Objective evaluation of survivability and resource usage of distributed system

Current survivable systems rely on strong theoretical properties (such as the Byzantine-fault tolerance guarantees) to guarantee survivability. Unfortunately, it is not common to measure the efficiency or the effectiveness of these properties in implementations of survivable systems.

Instead of focusing on the survivability benefit of a system or technique, evaluations of such systems generally focus on the performance overhead of the mechanisms in the fault-free case: a metric that, in itself, is not a good evaluator of survivability. This dearth of metrics makes the objective comparison of the survivability of different implementations of systems---even those that employ similar algorithms---nearly impossible. To solve this problem, we propose the development of metrics [5] to characterize and evaluate survivability. We intend to employ these metrics to evaluate survivable systems, including Starfish itself.

There are two important categories of operation for any survivable system: (i) the fault-free case; and (ii) the faulty case, under which the system's resistance---though not necessarily its survivability---has been overcome, i.e., a fault, either latent or active, now exists in the system. For the purpose of evaluation, it is useful to categorize the faulty case further into (a) proactive and (b) reactive, based on the survivability strategies employed by the system. It is our intention to evaluate a number of different systems, including BFT [1], Fleet [3], Immune [7] and Starfish [2] to evaluate the survivability, performance and resource usage under the fault-free, reactive-faulty and proactive-faulty cases. The intention here is for us to understand better the precise implications of the different survivability approaches of the three different systems, to derive insights into the specific fault-tolerance mechanisms and to determine the effectiveness of these systems under a variety of faults.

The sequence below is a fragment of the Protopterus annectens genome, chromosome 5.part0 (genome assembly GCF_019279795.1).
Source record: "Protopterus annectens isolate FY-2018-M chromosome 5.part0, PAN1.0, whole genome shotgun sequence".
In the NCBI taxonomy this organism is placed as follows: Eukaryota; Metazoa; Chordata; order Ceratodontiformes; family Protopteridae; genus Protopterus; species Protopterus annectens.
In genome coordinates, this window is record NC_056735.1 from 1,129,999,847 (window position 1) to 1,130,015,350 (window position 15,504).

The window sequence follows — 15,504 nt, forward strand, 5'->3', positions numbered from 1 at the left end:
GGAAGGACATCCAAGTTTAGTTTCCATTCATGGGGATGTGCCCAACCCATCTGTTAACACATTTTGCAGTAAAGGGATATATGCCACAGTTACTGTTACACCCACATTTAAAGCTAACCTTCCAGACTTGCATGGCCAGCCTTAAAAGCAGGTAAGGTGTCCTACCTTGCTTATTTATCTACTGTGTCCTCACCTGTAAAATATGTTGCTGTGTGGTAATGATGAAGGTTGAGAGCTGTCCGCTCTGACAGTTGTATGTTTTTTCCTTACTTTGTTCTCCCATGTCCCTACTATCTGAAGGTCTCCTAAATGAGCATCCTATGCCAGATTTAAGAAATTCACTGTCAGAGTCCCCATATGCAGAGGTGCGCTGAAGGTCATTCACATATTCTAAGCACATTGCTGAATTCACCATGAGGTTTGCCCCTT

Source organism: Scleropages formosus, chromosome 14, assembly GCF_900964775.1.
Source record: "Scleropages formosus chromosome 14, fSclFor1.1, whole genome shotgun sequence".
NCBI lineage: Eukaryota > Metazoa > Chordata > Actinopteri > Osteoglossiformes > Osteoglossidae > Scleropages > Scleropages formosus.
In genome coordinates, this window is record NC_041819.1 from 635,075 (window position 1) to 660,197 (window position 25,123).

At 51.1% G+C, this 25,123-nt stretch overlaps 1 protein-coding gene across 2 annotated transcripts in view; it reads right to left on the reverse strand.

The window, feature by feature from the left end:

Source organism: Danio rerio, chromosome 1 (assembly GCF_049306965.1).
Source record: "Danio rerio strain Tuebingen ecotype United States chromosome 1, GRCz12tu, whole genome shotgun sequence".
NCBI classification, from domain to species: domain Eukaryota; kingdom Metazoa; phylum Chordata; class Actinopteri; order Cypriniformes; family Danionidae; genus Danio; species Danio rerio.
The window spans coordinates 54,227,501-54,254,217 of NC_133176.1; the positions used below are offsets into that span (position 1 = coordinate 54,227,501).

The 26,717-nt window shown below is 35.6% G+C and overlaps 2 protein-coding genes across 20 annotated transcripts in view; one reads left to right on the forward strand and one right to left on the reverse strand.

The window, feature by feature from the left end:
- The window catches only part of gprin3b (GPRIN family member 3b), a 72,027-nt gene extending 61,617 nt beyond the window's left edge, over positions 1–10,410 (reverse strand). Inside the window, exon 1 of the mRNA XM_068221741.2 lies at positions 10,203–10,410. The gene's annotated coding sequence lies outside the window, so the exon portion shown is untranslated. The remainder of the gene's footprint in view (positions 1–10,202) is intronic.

Clearly, in order to evaluate these systems objectively, we need a transparent way of injecting both malicious and accidental faults into these systems. The transparency is essential because (i) we need to use the same approach to evaluating the different systems as if they were black-boxes, and (ii) the evaluation technique should not itself perturb the survivability/performance of the system. We have previously developed interception approaches [6] for inserting various functionality transparently into distributed applications; we intend to exploit this technique to develop a survivability evaluator through the injection of various kinds of faults, including crash faults, message losses, resource-exhaustion, value faults, masquerades, mutant messages, corrupted messages, etc. The idea is to “attach” the fault-injection interceptor transparently to each of these target systems, at runtime, to inject these faults (without necessarily concerning ourselves with the precise architecture or implementation details, although these would be useful in the post-mortem of the results of our evaluation) to “measure” each system’s resilience, speed-of-reaction and resource usage, in the face of these faults.